Data minimisation — You should collect and process only as much data as absolutely necessary for the purposes specified.

Accuracy — You must keep personal data accurate and up to date.

Storage limitation — You may only store personally identifying data for as long as necessary for the specified purpose.

Integrity and confidentiality — Processing must be done in such a way as to ensure appropriate security, integrity and confidentiality (e.g. by using encryption).

Accountability — The data controller is responsible for being able to demonstrate GDPR compliance with all of these principles.

All organisations and companies that work with personal data should appoint a data protection officer or data controller who is in charge of GDPR compliance. As private practitioners, you are the designated data controller of your business.

How do I comply with GDPR?

The first step to complying with the Regulation is conducting a GDPR assessment to determine what personal data you control, where it’s located, and how it’s secured.

You must also adhere to the privacy principles outlined above, such as obtaining consent and ensuring data portability. Implementing other technical and operational safeguards to protect personal data, such as two-factor authentication and end-to-end encryption, is also key.

As a provider, you’ll need to:

  1. Map your business data. In other words, map out where all of the personal data comes from and document what you do with it.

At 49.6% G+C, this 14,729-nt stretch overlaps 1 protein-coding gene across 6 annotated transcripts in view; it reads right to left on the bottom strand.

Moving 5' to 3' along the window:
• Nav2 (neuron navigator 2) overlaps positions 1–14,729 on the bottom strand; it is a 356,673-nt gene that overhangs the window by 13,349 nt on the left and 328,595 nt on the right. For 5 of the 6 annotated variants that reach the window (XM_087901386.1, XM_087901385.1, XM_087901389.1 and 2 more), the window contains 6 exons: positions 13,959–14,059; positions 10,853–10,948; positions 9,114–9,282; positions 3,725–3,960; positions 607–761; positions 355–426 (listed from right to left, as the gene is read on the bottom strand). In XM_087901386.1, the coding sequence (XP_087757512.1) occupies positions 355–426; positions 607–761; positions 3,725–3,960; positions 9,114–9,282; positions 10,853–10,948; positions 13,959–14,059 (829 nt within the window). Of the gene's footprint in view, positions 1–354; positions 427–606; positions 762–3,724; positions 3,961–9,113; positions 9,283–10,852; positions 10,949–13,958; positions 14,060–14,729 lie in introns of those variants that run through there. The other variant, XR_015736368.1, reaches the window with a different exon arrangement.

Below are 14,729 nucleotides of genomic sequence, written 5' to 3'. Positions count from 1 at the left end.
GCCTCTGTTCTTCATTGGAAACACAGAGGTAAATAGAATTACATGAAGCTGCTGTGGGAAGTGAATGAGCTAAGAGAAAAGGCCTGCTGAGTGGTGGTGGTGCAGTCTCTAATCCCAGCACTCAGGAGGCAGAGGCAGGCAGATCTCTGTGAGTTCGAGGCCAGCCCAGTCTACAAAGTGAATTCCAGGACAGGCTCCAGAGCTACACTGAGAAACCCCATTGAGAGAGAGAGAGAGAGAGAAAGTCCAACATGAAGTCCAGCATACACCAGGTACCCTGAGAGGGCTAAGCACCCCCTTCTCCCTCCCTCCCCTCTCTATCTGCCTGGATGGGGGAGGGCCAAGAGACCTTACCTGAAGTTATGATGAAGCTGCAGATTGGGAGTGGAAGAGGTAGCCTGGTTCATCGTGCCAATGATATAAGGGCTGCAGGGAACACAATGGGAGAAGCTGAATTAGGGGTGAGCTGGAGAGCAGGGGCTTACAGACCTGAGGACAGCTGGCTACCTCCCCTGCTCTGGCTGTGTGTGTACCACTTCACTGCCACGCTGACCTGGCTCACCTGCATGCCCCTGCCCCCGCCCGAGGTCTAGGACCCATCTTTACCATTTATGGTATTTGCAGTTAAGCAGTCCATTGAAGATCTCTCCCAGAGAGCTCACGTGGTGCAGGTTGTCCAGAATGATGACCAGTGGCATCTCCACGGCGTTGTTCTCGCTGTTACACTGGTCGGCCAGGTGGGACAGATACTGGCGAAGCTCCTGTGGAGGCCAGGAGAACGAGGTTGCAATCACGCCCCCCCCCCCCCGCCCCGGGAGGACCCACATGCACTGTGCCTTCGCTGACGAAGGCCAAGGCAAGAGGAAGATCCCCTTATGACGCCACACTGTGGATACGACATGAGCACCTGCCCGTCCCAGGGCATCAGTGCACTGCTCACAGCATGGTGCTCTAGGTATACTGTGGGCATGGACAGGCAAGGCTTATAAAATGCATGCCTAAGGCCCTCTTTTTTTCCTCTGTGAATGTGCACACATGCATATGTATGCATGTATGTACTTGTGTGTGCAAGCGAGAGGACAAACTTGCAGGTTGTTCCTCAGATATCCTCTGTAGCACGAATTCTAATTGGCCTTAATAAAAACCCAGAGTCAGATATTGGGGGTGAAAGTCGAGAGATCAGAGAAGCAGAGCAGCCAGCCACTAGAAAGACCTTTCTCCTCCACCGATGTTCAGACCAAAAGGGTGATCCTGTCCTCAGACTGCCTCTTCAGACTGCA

2. Determine what data you need to keep.
  3. Use security measures such as two-factor authentication and end-to-end encryption.
  4. Review your documentation of client consent. 

Under GDPR, individuals have to explicitly consent to the acquisition and processing of their data. Individuals must have the right to withdraw consent at any time. This means you have to be able to prove that your client agreed to share this data and certain actions, such as receiving newsletters.

Hope this overview of GDPR proved helpful, and not too painful! Fancy reading the entire GDPR, with it’s 99 articles?

Disclaimer: This blog was not written by a lawyer and should not be considered legal advice. You should seek appropriate legal counsel for your own situation.

Some Related Blog Post You May Also Like

blank price tag symbolizing the challenge of determining counselling fees

What are your counselling fees?

Concerned about charging a “high” amount? It's okay to feel stuck, not knowing where to go or even begin.  Many well-being providers have gone through the same struggle. To help

Take Part in Adminly and Revolutionize Your Time

Adminly is rapidly growing both in its features and in its community, this growth comes to a greater responsibility of our Adminly team to respond and deliver great solutions to
an alarm clock and time management displayed on a keyboard, representing a day in the life of an art therapist

One day in the life of a well-being provider

Maria considers having a Virtual Assistant another vital part of self-care. Dealing with all the admin outside of sessions, especially in the midst of developing a private practice, would be